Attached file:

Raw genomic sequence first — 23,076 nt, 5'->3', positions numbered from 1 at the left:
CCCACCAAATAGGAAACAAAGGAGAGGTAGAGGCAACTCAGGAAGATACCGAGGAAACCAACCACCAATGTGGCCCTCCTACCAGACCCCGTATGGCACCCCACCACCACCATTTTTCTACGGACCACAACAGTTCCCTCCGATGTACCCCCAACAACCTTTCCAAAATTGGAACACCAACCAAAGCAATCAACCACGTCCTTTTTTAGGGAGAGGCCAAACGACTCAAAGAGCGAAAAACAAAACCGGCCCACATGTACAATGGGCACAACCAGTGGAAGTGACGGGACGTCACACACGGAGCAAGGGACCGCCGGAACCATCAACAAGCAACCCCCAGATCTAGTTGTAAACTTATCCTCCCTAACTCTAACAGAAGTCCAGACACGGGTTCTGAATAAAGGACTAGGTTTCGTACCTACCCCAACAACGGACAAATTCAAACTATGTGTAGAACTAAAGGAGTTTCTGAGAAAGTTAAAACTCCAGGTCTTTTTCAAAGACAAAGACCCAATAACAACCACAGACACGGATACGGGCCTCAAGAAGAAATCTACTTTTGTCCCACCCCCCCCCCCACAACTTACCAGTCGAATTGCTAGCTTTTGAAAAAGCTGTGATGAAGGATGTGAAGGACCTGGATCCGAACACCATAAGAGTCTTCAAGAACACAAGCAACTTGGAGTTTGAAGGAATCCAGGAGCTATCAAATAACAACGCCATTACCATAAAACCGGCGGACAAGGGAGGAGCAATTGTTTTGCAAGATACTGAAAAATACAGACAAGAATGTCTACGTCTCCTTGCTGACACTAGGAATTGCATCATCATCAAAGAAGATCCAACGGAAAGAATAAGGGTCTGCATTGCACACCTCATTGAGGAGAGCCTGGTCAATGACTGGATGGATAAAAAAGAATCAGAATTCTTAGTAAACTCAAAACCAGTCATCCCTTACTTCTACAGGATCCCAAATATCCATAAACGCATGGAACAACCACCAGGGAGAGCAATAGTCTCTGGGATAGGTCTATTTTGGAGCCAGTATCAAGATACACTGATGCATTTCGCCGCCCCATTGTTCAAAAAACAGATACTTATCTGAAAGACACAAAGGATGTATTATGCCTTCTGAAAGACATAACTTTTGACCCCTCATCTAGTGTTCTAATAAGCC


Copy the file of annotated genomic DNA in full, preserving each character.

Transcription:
Raw genomic sequence first — 23,076 nt, 5'->3', positions numbered from 1 at the left:
CCCACCAAATAGGAAACAAAGGAGAGGTAGAGGCAACTCAGGAAGATACCGAGGAAACCAACCACCAATGTGGCCCTCCTACCAGACCCCGTATGGCACCCCACCACCACCATTTTTCTACGGACCACAACAGTTCCCTCCGATGTACCCCCAACAACCTTTCCAAAATTGGAACACCAACCAAAGCAATCAACCACGTCCTTTTTTAGGGAGAGGCCAAACGACTCAAAGAGCGAAAAACAAAACCGGCCCACATGTACAATGGGCACAACCAGTGGAAGTGACGGGACGTCACACACGGAGCAAGGGACCGCCGGAACCATCAACAAGCAACCCCCAGATCTAGTTGTAAACTTATCCTCCCTAACTCTAACAGAAGTCCAGACACGGGTTCTGAATAAAGGACTAGGTTTCGTACCTACCCCAACAACGGACAAATTCAAACTATGTGTAGAACTAAAGGAGTTTCTGAGAAAGTTAAAACTCCAGGTCTTTTTCAAAGACAAAGACCCAATAACAACCACAGACACGGATACGGGCCTCAAGAAGAAATCTACTTTTGTCCCACCCCCCCCCCCACAACTTACCAGTCGAATTGCTAGCTTTTGAAAAAGCTGTGATGAAGGATGTGAAGGACCTGGATCCGAACACCATAAGAGTCTTCAAGAACACAAGCAACTTGGAGTTTGAAGGAATCCAGGAGCTATCAAATAACAACGCCATTACCATAAAACCGGCGGACAAGGGAGGAGCAATTGTTTTGCAAGATACTGAAAAATACAGACAAGAATGTCTACGTCTCCTTGCTGACACTAGGAATTGCATCATCATCAAAGAAGATCCAACGGAAAGAATAAGGGTCTGCATTGCACACCTCATTGAGGAGAGCCTGGTCAATGACTGGATGGATAAAAAAGAATCAGAATTCTTAGTAAACTCAAAACCAGTCATCCCTTACTTCTACAGGATCCCAAATATCCATAAACGCATGGAACAACCACCAGGGAGAGCAATAGTCTCTGGGATAGGTCTATTTTGGAGCCAGTATCAAGATACACTGATGCATTTCGCCGCCCCATTGTTCAAAAAACAGATACTTATCTGAAAGACACAAAGGATGTATTATGCCTTCTGAAAGACATAACTTTTGACCCCTCATCTAGTGTTCTAATAAGCC